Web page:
Small doses of 1-2 mg of melatonin lower blood pressure in men and women abruptly, which is associated with a decrease in adrenaline. The rate of blood pressure lowering is different in activity and passivity and it is assumed that such a decrease may not be relevant in any situation. In one of the studies on individuals with metabolic syndrome, melatonin successfully lowers diastolic and systolic blood pressure, and this decrease is not linked to body weight.

 

Melatonin further improves blood flow and has vasorelaxant properties. In this case it affects the blood flow to the limbs and kidneys, but not to the cerebral one.

 

In contrast to triglycerides and cholesterol in the blood, melatonin does not have a positive effect, but an interesting effect is found on melatonin administration before exercise, in which case peptide hormone enhances triglyceride lowering.

 

 

Peripheral organs (eyes and ears)

 

Melatonin has a positive effect on blood pressure in the eyes through the melatonin receptor. This effect is also associated with the decrease in adrenaline. There was a significant decrease to two hours after oral administration.

 

The benefits of melatonin for the eyes do not end there. Melatonin levels in glaucoma glaucoma have been found to be significantly lower in the evening, with melatonin in the case helping to improve the condition or at least halting its deterioration.

 

As already mentioned, melatonin also has benefits for the condition of subjective noise in the ears. Although it improves sleep and sleep quality in patients with this disease, it does not directly affect treatment.

 

 

 

Longevity

 

 

Melatonin and pineal gland are associated with life expectancy. With age, melatonin levels in the body diminish, and additional supplementation is believed to help longevity.

 

The use of melatonin is associated with an effect on proinflammatory cytokines in cardiac tissues, which may increase life. A similar protective effect is also seen in pancreatic and hepatic tissues. Tests on animals also detect an anti-aging effect on the skin.

 

 

Dosage and route of use

 

 

Melatonin is not a sleeping remedy, it is not used to it - it simply synchronizes the biorhythms and ensures a calm and prolonged sleep.

 

It has been found that to improve the rhythm of sleep, doses between 0.5 mg and 5 mg work. Our recommendation is to start with the minimum dose and gradually increase if you do not have an effect. The benefits of melatonin are not dose-dependent, so a higher dose does not mean a stronger effect. Only the higher dose would benefit for slightly higher growth hormone peaks.

 

For better performance, it is recommended to administer one tablet per day, to be taken with a glass of water in the evening until 30 minutes before bedtime. The tablet should not be chewed. It is not recommended to exceed the daily dose.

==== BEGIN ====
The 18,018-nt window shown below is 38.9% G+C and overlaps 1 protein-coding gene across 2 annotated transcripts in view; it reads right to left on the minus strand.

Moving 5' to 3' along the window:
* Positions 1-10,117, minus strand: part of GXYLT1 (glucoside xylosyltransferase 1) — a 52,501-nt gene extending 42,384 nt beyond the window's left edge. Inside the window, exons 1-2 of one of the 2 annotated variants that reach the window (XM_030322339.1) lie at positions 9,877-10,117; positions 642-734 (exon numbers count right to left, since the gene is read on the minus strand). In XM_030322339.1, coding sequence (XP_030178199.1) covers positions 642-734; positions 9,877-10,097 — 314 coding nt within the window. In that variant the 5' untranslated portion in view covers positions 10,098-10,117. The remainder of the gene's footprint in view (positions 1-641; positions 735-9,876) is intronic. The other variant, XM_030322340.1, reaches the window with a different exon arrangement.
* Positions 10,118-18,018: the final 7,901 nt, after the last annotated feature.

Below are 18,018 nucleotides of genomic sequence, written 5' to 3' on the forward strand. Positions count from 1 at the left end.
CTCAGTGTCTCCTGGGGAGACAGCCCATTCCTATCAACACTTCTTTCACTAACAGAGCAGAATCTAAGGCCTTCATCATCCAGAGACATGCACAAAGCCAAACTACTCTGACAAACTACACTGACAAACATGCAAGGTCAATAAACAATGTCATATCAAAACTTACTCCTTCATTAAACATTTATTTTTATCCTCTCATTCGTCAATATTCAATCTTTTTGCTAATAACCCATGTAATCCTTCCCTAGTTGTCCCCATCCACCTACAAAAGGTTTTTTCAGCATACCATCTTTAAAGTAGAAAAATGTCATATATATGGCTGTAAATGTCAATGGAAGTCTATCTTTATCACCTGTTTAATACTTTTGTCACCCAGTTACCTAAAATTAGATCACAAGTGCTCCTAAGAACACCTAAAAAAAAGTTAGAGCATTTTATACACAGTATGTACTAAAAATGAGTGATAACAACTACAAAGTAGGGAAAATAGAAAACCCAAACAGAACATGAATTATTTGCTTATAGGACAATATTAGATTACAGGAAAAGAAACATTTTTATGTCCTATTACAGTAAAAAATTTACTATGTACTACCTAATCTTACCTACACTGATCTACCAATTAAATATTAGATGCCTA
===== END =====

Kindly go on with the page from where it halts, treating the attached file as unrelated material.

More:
Although melatonin is a nutritional supplement, self-medication is not recommended before a doctor is diagnosed!

 

 

Side Effects and Contraindications

 

Melatonin is one of the safest and non-toxic substances. Impaired doses up to 500 mg, whether administered orally or intravenously, do not have an intoxicating effect. It is not toxic in adults over 60 years of age. Doses up to 5 mg per day are also safe for children over 5 years of age and may be taken by younger children only after consultation with a pediatrician.

 

Melatonin does not lead to addiction. Several detailed, large-scale studies have found that even at steady intake of 6-12 months, it does not add up to the body.

 

There are hypotheses that it is possible to have an adverse effect on the suspension of melatonin supplementation. At this stage it has been shown that doses up to 2 mg should not have similar effects, but it is assumed that long-term higher doses may have side effects after stopping melatonin. The most well-established hypothesis so far is that a possible cause is not just stopping it, but the fact that the body is returning to its previous irregular sleeping regime.

 

 

With what to combine melatonin?

 

To improve sleep, melatonin can be used with other similar supplements such as gaba, 5-HTP, L-Teanin, zma and L-Tryptophan. Melatonin binds to enzymes that inhibit the transformation of L-tryptophan into 5-HTP, so their combination is recommended.

 

It also has an antioxidant effect. It is recommended to combine it with other antioxidants such as vitamin C, alpha lipoic acid and resveratrol. Combination with green tea is not recommended because the melatonin and antioxidant EGCG appear to be antagonists.

 

It is not clear at this stage whether alcohol prevents melatonin supplementation.

 

 

 

Where can we find melatonin?

 

 

Melatonin is one of the most affordable food supplements on the market and, as an economical one, almost every brand offers its version. You may find melatonin in food supplements or pharmacies.

 

Most commonly, melatonin is available on its own, and in most formulas on the market are capsule or tablet variants with doses of 3 to 5 mg. Higher dosages are rarely available. Primary release formulations are also advantageous.

 

Sometimes melatonin is also present in complex formulations to improve sleep. A similar formula is PN Z-Max, which combines classic ZMA with melatonin.